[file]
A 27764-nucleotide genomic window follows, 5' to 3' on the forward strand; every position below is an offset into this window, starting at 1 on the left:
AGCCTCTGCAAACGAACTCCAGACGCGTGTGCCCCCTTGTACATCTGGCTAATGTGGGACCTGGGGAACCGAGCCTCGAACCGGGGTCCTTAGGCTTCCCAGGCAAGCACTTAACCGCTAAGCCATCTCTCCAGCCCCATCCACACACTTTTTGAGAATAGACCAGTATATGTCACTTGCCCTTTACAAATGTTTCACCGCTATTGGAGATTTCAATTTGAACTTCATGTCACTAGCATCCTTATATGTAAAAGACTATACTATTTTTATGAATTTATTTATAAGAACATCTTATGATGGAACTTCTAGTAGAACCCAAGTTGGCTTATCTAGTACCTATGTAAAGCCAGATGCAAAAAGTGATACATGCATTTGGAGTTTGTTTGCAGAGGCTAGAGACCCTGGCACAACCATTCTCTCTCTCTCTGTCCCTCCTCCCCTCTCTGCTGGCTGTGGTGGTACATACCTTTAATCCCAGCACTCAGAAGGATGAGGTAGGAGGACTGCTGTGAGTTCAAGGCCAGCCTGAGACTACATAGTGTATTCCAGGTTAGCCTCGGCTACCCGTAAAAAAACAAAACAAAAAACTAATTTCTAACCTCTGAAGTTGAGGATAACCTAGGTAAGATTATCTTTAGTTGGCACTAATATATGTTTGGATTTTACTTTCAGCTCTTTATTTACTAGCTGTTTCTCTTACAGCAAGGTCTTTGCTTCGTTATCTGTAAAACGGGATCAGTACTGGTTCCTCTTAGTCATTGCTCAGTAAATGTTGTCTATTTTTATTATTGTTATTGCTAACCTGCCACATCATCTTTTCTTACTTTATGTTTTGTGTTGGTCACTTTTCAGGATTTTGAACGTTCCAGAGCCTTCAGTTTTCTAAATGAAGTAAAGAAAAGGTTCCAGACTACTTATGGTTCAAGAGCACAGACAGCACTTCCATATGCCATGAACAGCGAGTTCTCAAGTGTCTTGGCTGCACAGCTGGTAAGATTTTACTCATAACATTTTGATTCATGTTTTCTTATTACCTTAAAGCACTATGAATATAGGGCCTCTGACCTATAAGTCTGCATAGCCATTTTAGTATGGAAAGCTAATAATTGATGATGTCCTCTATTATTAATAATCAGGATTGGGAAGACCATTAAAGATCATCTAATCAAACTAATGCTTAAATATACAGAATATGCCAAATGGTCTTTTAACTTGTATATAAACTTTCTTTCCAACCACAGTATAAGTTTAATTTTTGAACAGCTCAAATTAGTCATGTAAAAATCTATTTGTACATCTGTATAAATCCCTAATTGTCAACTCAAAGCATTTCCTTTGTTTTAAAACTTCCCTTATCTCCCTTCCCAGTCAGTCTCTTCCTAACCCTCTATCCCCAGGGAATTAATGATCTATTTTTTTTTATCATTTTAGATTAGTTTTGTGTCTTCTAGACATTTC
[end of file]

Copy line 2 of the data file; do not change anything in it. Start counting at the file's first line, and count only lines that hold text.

AGCCTCTGCAAACGAACTCCAGACGCGTGTGCCCCCTTGTACATCTGGCTAATGTGGGACCTGGGGAACCGAGCCTCGAACCGGGGTCCTTAGGCTTCCCAGGCAAGCACTTAACCGCTAAGCCATCTCTCCAGCCCCATCCACACACTTTTTGAGAATAGACCAGTATATGTCACTTGCCCTTTACAAATGTTTCACCGCTATTGGAGATTTCAATTTGAACTTCATGTCACTAGCATCCTTATATGTAAAAGACTATACTATTTTTATGAATTTATTTATAAGAACATCTTATGATGGAACTTCTAGTAGAACCCAAGTTGGCTTATCTAGTACCTATGTAAAGCCAGATGCAAAAAGTGATACATGCATTTGGAGTTTGTTTGCAGAGGCTAGAGACCCTGGCACAACCATTCTCTCTCTCTCTGTCCCTCCTCCCCTCTCTGCTGGCTGTGGTGGTACATACCTTTAATCCCAGCACTCAGAAGGATGAGGTAGGAGGACTGCTGTGAGTTCAAGGCCAGCCTGAGACTACATAGTGTATTCCAGGTTAGCCTCGGCTACCCGTAAAAAAACAAAACAAAAAACTAATTTCTAACCTCTGAAGTTGAGGATAACCTAGGTAAGATTATCTTTAGTTGGCACTAATATATGTTTGGATTTTACTTTCAGCTCTTTATTTACTAGCTGTTTCTCTTACAGCAAGGTCTTTGCTTCGTTATCTGTAAAACGGGATCAGTACTGGTTCCTCTTAGTCATTGCTCAGTAAATGTTGTCTATTTTTATTATTGTTATTGCTAACCTGCCACATCATCTTTTCTTACTTTATGTTTTGTGTTGGTCACTTTTCAGGATTTTGAACGTTCCAGAGCCTTCAGTTTTCTAAATGAAGTAAAGAAAAGGTTCCAGACTACTTATGGTTCAAGAGCACAGACAGCACTTCCATATGCCATGAACAGCGAGTTCTCAAGTGTCTTGGCTGCACAGCTGGTAAGATTTTACTCATAACATTTTGATTCATGTTTTCTTATTACCTTAAAGCACTATGAATATAGGGCCTCTGACCTATAAGTCTGCATAGCCATTTTAGTATGGAAAGCTAATAATTGATGATGTCCTCTATTATTAATAATCAGGATTGGGAAGACCATTAAAGATCATCTAATCAAACTAATGCTTAAATATACAGAATATGCCAAATGGTCTTTTAACTTGTATATAAACTTTCTTTCCAACCACAGTATAAGTTTAATTTTTGAACAGCTCAAATTAGTCATGTAAAAATCTATTTGTACATCTGTATAAATCCCTAATTGTCAACTCAAAGCATTTCCTTTGTTTTAAAACTTCCCTTATCTCCCTTCCCAGTCAGTCTCTTCCTAACCCTCTATCCCCAGGGAATTAATGATCTATTTTTTTTTATCATTTTAGATTAGTTTTGTGTCTTCTAGACATTTC